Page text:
Last month I noted my first impressions of the Jewels Calligraphy Group. Tutor Julie has done a great job. Not only teaching this little band of scribes, but with her friendly, relaxed manner, keeping them together for a number of years.
When my offer of conducting a workshop was taken up, I was really pleased but as it is at least two years since I stood in front of a class of adults there was a tinge of trepidation. So, rather than relying on the old adage: ” Teaching is like riding a bike “, I decided to do a bit of preparation. The subject, which is very close to my heart, the roundhand alphabet. Not only writing with, but also showing the versatility of double pencil when planning a layout.
Bearing in mind I had quite a large space at Jewels to work in, my idea was to write ” Jewels ” as large as possible on a roll of paper 30″ wide and then superimpose, in italics, ” Arts & Crafts Centre ” across the centre.
After a thoroughly enjoyable couple of hours this is what I ended up with. Two clicks will magnify this to a huge image. (Original 24″ x 84″).
This is the result of stitching three photos together. The x height of the lower case ” Jewels ” is 12″. The almost hidden, ” Art & Craft Centre “, 5” . All written very quickly with double markers on a roll of decorators lining paper…………..
…………….3″ and 1″ nib width, then roughly filled with some old inks that needed to be used up. So roughly filled, with automatic pens, a goodly amount was deposited in places where no ink was supposed to be. Never mind. This is just a trial run. Enjoy, and go with the flow! Having run out of a decent yellow, I even splashed on some Turmeric. Heheh. Perhaps I should call this piece ” Jewels after Shahed “. A reference to a friend who has an album named Spilling, Splashing, Scribbling.
Then the little matter of an example or two of the script we were going to be working on…………………………..
First my double pencil version.
Then a piece from my archives.
Another with a guide to spacing
And a historical piece from the British Museum manuscript collection.
Then to the Workshop itself. Time to fill :- two hours. Drying up a couple of times due to old age / lack of practice, I briefly tried to conjour up the image of the court of Charlemagne, Alcuin’s friendship with the King and, among other reforms, their long-term aim of unifying the script of the age and how this then evolved into the humanist hand seen above, and eventually into the font we are reading now.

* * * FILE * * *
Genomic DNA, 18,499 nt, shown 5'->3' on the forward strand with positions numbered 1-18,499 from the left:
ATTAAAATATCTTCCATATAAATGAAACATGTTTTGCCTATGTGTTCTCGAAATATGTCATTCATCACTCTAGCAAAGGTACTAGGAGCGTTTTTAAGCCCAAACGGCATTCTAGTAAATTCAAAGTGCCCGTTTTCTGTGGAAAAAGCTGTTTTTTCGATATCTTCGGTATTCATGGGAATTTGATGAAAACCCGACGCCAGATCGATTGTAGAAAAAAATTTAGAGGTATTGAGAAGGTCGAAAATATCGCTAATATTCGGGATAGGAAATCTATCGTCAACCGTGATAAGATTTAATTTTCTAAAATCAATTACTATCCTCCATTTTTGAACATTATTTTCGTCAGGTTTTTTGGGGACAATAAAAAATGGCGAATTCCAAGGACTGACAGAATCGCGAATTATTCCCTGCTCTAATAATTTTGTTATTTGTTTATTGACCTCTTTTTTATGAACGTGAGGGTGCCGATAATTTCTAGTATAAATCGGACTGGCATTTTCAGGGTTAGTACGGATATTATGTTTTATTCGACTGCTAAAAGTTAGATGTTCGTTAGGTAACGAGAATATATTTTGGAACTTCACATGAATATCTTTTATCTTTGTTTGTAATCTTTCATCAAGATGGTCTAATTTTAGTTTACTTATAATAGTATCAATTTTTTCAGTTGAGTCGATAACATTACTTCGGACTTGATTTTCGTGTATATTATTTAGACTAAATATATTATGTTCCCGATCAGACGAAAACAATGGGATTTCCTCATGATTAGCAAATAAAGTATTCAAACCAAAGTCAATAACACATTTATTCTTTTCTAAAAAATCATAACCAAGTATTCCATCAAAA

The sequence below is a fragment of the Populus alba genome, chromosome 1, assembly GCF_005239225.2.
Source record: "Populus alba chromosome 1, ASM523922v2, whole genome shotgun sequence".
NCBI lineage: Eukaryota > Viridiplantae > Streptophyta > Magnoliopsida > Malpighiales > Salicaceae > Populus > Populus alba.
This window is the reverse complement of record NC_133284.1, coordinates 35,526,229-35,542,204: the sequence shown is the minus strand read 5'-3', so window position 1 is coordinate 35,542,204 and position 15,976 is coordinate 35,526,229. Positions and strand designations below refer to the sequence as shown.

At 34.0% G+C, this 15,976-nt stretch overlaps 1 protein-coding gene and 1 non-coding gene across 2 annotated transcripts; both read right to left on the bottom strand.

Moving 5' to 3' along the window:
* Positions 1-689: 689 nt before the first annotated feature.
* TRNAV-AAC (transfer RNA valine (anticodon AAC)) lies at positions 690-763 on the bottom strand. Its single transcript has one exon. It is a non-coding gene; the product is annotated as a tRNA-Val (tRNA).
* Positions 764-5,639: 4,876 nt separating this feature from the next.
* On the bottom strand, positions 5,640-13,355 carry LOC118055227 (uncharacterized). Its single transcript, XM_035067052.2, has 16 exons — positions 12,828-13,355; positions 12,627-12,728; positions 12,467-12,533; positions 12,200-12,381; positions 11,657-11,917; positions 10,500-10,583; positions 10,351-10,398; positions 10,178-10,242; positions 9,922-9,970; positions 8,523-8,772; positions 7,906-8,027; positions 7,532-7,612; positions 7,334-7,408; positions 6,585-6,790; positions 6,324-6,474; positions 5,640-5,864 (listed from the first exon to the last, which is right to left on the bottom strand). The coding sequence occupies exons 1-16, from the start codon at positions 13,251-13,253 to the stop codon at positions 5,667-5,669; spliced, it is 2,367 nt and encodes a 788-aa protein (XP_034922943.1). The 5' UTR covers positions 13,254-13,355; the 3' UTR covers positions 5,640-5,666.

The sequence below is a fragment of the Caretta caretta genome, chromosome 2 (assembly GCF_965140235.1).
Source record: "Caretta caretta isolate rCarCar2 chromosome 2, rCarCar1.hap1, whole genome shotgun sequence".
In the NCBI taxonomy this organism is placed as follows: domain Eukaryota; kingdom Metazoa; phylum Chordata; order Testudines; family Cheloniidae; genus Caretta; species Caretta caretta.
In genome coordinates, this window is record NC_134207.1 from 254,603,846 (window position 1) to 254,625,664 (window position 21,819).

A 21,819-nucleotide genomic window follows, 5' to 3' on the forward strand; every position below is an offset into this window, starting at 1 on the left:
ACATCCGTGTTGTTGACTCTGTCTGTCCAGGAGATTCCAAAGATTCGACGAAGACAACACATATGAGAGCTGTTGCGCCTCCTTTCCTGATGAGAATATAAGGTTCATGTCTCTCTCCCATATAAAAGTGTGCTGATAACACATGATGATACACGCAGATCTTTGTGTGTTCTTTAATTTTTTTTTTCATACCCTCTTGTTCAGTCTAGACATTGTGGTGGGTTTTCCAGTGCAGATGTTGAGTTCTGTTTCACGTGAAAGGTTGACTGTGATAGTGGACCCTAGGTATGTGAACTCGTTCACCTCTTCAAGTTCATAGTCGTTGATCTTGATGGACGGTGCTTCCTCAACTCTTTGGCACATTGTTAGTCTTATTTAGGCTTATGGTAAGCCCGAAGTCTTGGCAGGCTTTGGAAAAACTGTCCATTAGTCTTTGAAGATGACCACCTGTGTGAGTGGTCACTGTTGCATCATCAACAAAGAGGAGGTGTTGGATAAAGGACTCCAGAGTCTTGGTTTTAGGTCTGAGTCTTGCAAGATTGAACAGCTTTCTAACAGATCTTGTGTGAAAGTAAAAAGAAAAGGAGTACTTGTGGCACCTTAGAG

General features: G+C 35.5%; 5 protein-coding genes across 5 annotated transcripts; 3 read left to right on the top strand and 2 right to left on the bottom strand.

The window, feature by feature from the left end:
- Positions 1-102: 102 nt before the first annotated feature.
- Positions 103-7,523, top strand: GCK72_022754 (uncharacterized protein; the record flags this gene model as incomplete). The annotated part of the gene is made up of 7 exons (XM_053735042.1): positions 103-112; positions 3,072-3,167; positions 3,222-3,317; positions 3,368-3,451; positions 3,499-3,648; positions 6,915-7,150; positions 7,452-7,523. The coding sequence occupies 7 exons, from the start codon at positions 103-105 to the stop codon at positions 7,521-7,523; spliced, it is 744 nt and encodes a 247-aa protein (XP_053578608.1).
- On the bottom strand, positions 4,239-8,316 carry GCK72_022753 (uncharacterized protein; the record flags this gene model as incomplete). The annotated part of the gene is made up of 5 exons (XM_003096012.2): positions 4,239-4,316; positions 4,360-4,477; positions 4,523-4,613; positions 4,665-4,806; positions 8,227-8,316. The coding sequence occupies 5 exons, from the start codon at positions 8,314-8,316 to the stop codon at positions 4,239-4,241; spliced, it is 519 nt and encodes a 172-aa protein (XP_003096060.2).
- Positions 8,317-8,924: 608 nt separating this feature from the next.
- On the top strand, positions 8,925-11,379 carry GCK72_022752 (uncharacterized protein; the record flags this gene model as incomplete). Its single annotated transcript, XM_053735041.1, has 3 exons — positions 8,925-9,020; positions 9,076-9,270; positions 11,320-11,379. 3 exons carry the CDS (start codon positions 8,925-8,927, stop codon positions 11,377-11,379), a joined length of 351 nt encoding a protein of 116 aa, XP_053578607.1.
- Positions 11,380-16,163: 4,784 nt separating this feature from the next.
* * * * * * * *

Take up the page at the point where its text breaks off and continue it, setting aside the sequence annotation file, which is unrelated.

Guide-lines already marked on my roll of poster paper, we then got down to the nitty-gritty of adding the writing which fitted just like magic. There was even enough room for each participant to add their own contribution.
I could then sit back with my feet up and let everyone get on with it. And, I am pleased to say, get on with it they did, even to the extent of letting their tea get cold. ( Have I mentioned the TEA? )
Gill and I thoroughly enjoyed meeting with and enjoying the company of the group. So much so, that we are now members also and looking forward to some good times together.
Hoping I might be asked to continue with a workshop perhaps on Roman Capitals next, I say thanks for having us. See you again next week.
Don’t forget. If you want more on the roundhand alphabet, have a look at Lesson One
Taken from Bill’s Space June 19th 2011
Isn’t it strange, how sometimes, something catches the eye and demands your attention?
Walking through Bedford Square, the shopping precinct in Houghton Regis, a small town between Luton and Dunstable, that Gill and I rarely visit, I noticed a shop window full of old reconditioned sewing machines. It was not the machinery that had attracted me but the display cards that accompanied them which were all written in a very distinctive hand. Then I realised it was not only sewing machines for sale but a whole range of art and craft materials; and what scribe can stop themselves from entering what they see as an Aladdin’s cave?
Cutting a very long story short. I found that the cards in the window were written by Julie Kent, a co-student of the calligraphy class I had attended in Dunstable College, some thirty-ish years ago. Though we have both taught and practised our art in the same area for all this time, we had, surprisingly, never come into contact again.
Now, it seems that Julie, in partnership with Les, helped by Jackie and a team of volunteers, runs this emporium as an outreach for a local church and offers facilities for children’s groups, various classes, arts/crafts, and yes you’ve guessed it, CALLIGRAPHY WORKSHOPS .
Subsequently I have returned on two occasions during calligraphy sessions and having met the participants and seen some of their work, I must say I am impressed, not only with the standard of work achieved, but with the enthusiasm, commitment and friendliness of all involved, and the TEA! Hot, strong and sweet! Oh! and each time I have walked away with a bag full of goodies. Brand names at very reasonable prices. I can’t wait to get to grips with the Fabriano papers.
Some of the works created by Julie’s group.
On top of all this, Julie continues to take commissions. Not only for calligraphy but also her beautiful watercolour paintings.
Some of Julie’s pieces .
I hope you have enjoyed this foray into deepest Bedfordshire. I hope it will be a reminder to us all to keep our eyes open for those little gems that are literally on our doorsteps.
Keep watching this space.
Taken from Bill’s Space blog May 14th 2011